August 04, 2022
Putin’s latest evil tactic is all too reminiscent of Jews snatched from their families in Russia’s forced conscription in the 19th century
Tsar Nicholas I, portrait by Georg von Bothmann (1855)
Among crimes committed by Russia in its war on Ukraine is deportation of children, a macabre turn backward two centuries to a Tsarist policy with especially painful historic memories for Jews. For during the reign of Tsar Nicholas I (1825-1855) tens of thousands of Jewish children were forcibly separated from their families, recruited as conscripts (“cantonists”) in the Russian army, and subjected to forced Russification.
Jews came under Russian rule in the partitions of Poland in the late-18th century, and were targeted with dozens of discriminatory laws until the 1917 revolution, with often conflicting motives: to Russify and assimilate them or suppress their assimilation; to oppress or enlighten them; to exploit them economically or make them economically weak; to convert them to Christianity; or to drive them to leave Russia.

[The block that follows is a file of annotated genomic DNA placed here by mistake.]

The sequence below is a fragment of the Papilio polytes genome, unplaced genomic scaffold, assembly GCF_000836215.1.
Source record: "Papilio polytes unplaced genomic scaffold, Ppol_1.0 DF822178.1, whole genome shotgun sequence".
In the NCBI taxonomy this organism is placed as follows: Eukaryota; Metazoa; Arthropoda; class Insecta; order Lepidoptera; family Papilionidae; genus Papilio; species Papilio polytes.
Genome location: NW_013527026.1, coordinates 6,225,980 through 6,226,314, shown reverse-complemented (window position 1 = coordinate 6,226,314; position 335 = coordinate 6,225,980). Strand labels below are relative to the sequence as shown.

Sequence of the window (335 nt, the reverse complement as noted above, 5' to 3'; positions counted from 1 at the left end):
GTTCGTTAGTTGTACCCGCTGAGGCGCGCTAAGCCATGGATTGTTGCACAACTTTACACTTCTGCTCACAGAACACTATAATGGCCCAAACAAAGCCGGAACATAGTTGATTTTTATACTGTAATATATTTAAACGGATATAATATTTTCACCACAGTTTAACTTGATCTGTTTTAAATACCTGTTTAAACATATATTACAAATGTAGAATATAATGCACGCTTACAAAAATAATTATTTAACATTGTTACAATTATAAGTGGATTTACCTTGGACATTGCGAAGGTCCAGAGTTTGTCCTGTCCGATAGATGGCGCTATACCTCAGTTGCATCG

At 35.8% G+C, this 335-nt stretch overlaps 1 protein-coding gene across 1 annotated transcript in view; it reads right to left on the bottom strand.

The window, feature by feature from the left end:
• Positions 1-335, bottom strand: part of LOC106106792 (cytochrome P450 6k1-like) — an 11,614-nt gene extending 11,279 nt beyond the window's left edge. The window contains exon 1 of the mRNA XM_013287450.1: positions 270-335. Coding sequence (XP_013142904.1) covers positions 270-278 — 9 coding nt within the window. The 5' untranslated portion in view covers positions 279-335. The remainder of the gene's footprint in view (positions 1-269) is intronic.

Tsarist anti-Jewish laws, including restrictions on residence, mobility and choice of profession, were rarely eased and never removed. The main handicap was the continued existence of the Pale of Settlement on the western frontier of the Russian empire, where the Jews were confined, increasingly impoverished and over-crowded, until the 1917 revolution.
In common with antisemitic laws generally, the conscription laws caused widespread suffering and humiliation. Jewish communities had to fill a quota between the ages of 12 and 25 for 25 years of military service starting from age 18.
Of about 70,000 Jewish recruits in the time of Nicholas I, two-thirds are estimated to have been cantonists; many were forced to convert. Tsarist policies were aimed to weaken rabbinic authority but cruel, discriminatory governmental treatment strengthened the Russian Jewish sense of difference and national identity.